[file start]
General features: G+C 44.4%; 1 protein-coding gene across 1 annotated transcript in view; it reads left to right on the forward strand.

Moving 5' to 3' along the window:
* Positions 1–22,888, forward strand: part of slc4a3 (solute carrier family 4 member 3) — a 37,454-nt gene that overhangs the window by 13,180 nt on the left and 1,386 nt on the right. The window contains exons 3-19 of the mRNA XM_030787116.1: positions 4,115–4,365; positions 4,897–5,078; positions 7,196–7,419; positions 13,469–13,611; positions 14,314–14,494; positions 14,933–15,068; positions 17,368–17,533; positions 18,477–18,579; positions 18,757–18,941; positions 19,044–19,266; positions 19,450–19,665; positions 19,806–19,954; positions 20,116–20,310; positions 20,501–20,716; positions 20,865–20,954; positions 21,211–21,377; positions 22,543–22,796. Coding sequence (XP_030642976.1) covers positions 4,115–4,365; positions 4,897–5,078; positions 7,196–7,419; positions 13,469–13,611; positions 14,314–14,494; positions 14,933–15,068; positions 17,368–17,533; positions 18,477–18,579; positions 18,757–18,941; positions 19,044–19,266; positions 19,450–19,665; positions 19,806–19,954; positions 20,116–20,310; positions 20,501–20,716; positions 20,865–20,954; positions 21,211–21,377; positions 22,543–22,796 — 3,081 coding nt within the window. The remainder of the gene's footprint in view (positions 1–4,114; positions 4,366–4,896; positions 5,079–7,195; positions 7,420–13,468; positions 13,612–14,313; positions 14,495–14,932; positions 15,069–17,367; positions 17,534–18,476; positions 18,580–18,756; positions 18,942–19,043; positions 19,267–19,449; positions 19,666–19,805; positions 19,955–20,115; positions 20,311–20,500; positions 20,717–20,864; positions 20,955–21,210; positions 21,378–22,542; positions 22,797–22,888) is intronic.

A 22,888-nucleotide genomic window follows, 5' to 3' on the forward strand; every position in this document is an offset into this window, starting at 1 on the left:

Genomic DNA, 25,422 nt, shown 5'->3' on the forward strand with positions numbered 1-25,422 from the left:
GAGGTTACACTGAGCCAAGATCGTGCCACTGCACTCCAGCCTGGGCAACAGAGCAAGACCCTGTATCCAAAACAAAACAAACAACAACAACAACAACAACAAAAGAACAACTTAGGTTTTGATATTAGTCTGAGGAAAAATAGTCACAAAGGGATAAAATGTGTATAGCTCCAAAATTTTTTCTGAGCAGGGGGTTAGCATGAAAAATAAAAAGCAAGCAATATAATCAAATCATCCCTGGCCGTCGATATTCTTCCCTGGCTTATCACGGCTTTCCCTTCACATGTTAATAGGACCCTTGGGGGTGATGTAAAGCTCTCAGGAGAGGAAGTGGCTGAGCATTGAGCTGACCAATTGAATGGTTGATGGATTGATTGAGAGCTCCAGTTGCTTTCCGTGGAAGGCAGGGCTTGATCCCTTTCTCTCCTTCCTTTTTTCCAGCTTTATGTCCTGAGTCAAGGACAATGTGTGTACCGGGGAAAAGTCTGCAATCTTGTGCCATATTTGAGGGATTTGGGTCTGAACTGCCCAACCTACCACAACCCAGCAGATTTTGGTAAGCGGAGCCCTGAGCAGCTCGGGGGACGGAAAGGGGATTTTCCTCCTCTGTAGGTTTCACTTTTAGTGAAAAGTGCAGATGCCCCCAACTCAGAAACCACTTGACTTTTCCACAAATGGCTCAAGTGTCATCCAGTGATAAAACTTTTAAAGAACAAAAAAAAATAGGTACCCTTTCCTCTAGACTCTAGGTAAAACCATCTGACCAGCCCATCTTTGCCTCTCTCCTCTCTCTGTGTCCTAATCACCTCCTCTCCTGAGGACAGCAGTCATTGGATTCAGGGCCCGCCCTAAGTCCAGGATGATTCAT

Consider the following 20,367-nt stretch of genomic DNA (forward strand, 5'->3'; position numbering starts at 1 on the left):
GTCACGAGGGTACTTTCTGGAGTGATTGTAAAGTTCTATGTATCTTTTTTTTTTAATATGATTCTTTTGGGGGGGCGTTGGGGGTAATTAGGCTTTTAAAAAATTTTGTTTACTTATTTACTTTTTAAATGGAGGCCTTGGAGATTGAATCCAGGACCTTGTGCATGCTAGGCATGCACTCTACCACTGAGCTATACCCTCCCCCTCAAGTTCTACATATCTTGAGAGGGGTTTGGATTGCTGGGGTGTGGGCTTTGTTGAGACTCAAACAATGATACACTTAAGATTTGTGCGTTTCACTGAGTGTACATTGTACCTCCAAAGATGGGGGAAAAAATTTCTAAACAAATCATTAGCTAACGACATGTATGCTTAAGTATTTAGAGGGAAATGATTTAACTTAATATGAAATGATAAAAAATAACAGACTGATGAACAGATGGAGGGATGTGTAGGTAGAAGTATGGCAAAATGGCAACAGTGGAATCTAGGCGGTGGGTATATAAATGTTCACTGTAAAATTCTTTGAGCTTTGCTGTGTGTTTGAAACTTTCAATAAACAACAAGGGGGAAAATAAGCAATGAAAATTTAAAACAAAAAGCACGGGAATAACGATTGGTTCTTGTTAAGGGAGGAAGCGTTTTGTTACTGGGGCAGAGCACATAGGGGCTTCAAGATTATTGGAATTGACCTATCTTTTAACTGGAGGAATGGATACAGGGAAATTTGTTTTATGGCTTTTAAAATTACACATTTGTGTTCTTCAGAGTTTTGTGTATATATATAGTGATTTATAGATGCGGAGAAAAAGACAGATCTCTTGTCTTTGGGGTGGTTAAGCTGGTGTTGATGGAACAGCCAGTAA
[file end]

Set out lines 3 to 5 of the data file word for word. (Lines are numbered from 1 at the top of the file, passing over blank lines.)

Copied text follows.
* Positions 1–22,888, forward strand: part of slc4a3 (solute carrier family 4 member 3) — a 37,454-nt gene that overhangs the window by 13,180 nt on the left and 1,386 nt on the right. The window contains exons 3-19 of the mRNA XM_030787116.1: positions 4,115–4,365; positions 4,897–5,078; positions 7,196–7,419; positions 13,469–13,611; positions 14,314–14,494; positions 14,933–15,068; positions 17,368–17,533; positions 18,477–18,579; positions 18,757–18,941; positions 19,044–19,266; positions 19,450–19,665; positions 19,806–19,954; positions 20,116–20,310; positions 20,501–20,716; positions 20,865–20,954; positions 21,211–21,377; positions 22,543–22,796. Coding sequence (XP_030642976.1) covers positions 4,115–4,365; positions 4,897–5,078; positions 7,196–7,419; positions 13,469–13,611; positions 14,314–14,494; positions 14,933–15,068; positions 17,368–17,533; positions 18,477–18,579; positions 18,757–18,941; positions 19,044–19,266; positions 19,450–19,665; positions 19,806–19,954; positions 20,116–20,310; positions 20,501–20,716; positions 20,865–20,954; positions 21,211–21,377; positions 22,543–22,796 — 3,081 coding nt within the window. The remainder of the gene's footprint in view (positions 1–4,114; positions 4,366–4,896; positions 5,079–7,195; positions 7,420–13,468; positions 13,612–14,313; positions 14,495–14,932; positions 15,069–17,367; positions 17,534–18,476; positions 18,580–18,756; positions 18,942–19,043; positions 19,267–19,449; positions 19,666–19,805; positions 19,955–20,115; positions 20,311–20,500; positions 20,717–20,864; positions 20,955–21,210; positions 21,378–22,542; positions 22,797–22,888) is intronic.

A 22,888-nucleotide genomic window follows, 5' to 3' on the forward strand; every position in this document is an offset into this window, starting at 1 on the left:

Genomic DNA, 25,422 nt, shown 5'->3' on the forward strand with positions numbered 1-25,422 from the left: